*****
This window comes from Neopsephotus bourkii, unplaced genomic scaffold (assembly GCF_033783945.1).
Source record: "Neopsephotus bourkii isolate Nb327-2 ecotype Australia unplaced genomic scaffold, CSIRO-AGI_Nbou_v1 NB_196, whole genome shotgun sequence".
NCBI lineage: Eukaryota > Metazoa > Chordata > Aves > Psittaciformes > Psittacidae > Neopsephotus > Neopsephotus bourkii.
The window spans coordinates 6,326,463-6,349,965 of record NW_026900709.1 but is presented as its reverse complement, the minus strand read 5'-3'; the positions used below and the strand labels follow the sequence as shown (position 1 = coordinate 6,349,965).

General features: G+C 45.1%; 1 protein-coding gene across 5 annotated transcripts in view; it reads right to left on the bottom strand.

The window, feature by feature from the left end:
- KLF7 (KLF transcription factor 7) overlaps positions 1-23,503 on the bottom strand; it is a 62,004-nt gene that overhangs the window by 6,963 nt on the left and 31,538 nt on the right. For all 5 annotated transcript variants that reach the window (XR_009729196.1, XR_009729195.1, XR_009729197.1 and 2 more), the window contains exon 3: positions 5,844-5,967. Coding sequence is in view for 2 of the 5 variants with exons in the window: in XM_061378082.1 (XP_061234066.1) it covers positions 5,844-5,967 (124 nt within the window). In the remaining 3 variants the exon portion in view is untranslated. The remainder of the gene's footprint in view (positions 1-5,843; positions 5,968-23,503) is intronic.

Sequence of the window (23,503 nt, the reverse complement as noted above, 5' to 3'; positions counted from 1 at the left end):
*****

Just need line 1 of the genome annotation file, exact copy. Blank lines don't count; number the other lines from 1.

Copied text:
This window comes from Neopsephotus bourkii, unplaced genomic scaffold (assembly GCF_033783945.1).